Follow
Share

Both of my parents are gone. My mother died at age 72 in 2007, and my father died at 73 in 2003. I feel they were much too young and that I've missed out on having the in my life during very important years. I was partly my mom's caregiver (Alzheimers) for a number of years and as for my dad, his death was sudden and he lived far away in Florida, while I was in Calif. I'm married and have one adult child. After my Father passed, his sister, my aunt and her husband needed care and had no children to help, so I went back to Florida to help them. It was exhausting but there was nobody else who could do it. After they passed away, and it was all over, I felt relieved to be back with my own family. Now years later, her sister, my last relative living, is alone; her husband passed away a few months ago. She's 85 and while I love her very much, she is probably one of the hardest people to be around. She's also in Florida and so I will have to put life on hold and make the trek. I've offered her the option to move back to the West coast with me because she is depressed, overwhelmed and doesn't have friends or children to help her. She is currently in an independent living place but is unhappy there and complains relentlessly but this is something she would do anyway, so it's hard to know what is and isn't true. I am her POA now and trying to take care of things from a distance until I get there, but I too feel overwhelmed with what is to come. I have worked professionally as a caregiver, so it isn't that I don't know this realm, but personally at age 53 am feeling worn out, isolated, lonely and that life at this stage is an endless journey through loss. To be more vulnerable than I care to here, I'm very lonely and am acutely aware of my own mortality, but more so due to a lack of connection with other real life friends. I unfortunately, do not have people to talk to, to be around or to connect with. I guess I just needed to get this out. Most people my age have more family and friends in their lives and while I don't mind being alone or even solitude, I do mind the sense that at this stage of my life there is nobody I can rely on to call "friend" in real time. My son lives in another state and has a busy life. My husband works a great deal and while we get along, we do both feel the loneliness of being connection-less. Now, with the possibility of having my aunt here, I see it as something to look forward to but for many reasons know it will not be rewarding. In other words, knowing how she is, makes it plain that my stress levels will be high because she is a difficult sort who creates stress, so much that no other family member will deal with her. Where I'm going with this, I'm not sure, but I guess I'm feeling an underlying sadness or depression coming over me. Since I'm not a very social person, though I do genuinely like people, there's always been this void in my life. Bridging gaps at this late in the game feels foreign and strange and I'm not even sure how to do it. In the past when I've tried to make or maintain friendships, it generally didn't work out.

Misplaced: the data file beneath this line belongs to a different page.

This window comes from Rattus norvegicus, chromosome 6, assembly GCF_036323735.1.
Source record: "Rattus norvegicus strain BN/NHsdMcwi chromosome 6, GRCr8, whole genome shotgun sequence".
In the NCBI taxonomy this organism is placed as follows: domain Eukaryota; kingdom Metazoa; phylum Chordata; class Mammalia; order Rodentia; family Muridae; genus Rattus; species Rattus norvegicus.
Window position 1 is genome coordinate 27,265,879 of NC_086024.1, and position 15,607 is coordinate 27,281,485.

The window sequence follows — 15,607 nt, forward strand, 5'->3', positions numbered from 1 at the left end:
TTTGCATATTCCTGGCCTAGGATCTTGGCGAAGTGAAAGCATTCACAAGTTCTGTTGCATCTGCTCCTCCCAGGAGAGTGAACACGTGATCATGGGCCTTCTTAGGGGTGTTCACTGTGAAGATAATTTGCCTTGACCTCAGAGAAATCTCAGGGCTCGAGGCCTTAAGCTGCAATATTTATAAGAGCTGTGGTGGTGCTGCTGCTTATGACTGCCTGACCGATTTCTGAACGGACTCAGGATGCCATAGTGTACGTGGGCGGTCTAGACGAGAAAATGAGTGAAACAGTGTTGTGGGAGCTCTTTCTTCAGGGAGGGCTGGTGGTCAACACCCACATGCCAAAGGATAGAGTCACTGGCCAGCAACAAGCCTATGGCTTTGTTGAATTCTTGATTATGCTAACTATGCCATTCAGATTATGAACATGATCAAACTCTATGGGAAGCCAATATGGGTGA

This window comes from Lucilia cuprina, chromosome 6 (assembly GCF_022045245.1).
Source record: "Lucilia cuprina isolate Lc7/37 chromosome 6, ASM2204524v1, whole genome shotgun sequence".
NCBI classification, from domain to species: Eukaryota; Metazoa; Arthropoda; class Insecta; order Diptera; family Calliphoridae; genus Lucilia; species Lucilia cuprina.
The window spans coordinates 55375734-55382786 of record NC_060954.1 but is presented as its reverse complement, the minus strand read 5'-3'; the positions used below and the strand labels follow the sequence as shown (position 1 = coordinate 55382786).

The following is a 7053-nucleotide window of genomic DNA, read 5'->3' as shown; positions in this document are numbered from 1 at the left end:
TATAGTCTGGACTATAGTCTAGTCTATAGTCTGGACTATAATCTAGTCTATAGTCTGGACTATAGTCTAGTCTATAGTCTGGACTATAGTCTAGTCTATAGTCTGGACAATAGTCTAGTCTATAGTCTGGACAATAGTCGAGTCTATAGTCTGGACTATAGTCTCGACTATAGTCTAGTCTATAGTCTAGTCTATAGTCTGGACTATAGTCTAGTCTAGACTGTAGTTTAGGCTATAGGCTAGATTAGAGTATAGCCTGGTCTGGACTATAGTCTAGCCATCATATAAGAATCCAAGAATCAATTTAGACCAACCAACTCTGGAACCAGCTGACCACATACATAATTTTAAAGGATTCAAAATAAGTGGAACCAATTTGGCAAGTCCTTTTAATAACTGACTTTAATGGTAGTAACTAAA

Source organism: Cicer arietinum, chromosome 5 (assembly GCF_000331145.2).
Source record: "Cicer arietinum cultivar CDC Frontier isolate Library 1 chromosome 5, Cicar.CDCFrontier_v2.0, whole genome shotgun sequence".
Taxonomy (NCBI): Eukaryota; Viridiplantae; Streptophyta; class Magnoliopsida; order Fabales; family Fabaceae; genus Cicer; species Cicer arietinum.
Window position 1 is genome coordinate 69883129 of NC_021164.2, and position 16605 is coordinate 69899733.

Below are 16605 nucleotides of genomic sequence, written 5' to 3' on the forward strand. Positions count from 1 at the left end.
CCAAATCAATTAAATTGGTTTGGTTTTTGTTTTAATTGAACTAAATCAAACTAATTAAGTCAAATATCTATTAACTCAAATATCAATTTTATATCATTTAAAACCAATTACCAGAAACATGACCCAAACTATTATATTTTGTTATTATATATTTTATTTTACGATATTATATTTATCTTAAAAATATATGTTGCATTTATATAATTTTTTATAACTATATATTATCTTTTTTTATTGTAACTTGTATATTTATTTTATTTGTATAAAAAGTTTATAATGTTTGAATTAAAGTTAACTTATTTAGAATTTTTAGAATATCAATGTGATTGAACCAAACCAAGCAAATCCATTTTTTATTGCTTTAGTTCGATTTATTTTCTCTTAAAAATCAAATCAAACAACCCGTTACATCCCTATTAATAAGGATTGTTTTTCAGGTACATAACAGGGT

This question has been closed for answers. Ask a New Question.
Thank you for all of your thoughts and suggestions. CWillie, I laughed and growled all at once at your suggestion of my getting a pet "to love and nurture" because my sweet dear dog of 16 years old passed away this past Aug. A big loss right there and truthfully, I am not ready to get another pet. In time, definitely, but since I intend to travel, I don't want to have to worry about kenneling my dog; something I had trouble doing each time I traveled before. Yeah, I'm one of those "mamas," so I've told myself before committing to a new pet companion, I'd travel as much as I could.

Geevesnc, no I'm not offended at all. All good suggestions here. I am post -hysterectomy but don't sleep well at all in general. Some health issues but nothing serious. I do in fact volunteer with a mental health organization and from time to time with the public library as my schedule permits. I also work from home and while I'm a decent business owner, and a friendly person, long enduring and deeper connections haven't come easy for me.
I moved around a lot as a child and then some, so no childhood friends, I'm afraid. My marriage is always a priority and we are best friends, but we would both benefit from having outside connections. His family also lives out of state and we see them about once a year. Your suggestion to read to school kids is a good one. I like that idea!

Cdnreader, thankyou for your kind sweet words. I'm sorry for the loss of your Father. What you said about our 50's, in my case I think you are right. It feels more daunting than ever to make connections with people. We relocated to the PNW about 7 years ago and I haven't "found myself or my tribe" yet. When I was in Calif. it was the same but at least my son and the occasion to be in contact with other family members was easier. Without going into detail, much of these relationships are strained ones although with some of them, my heart will remain open. Back at you Cdnreader; love and hugs. :)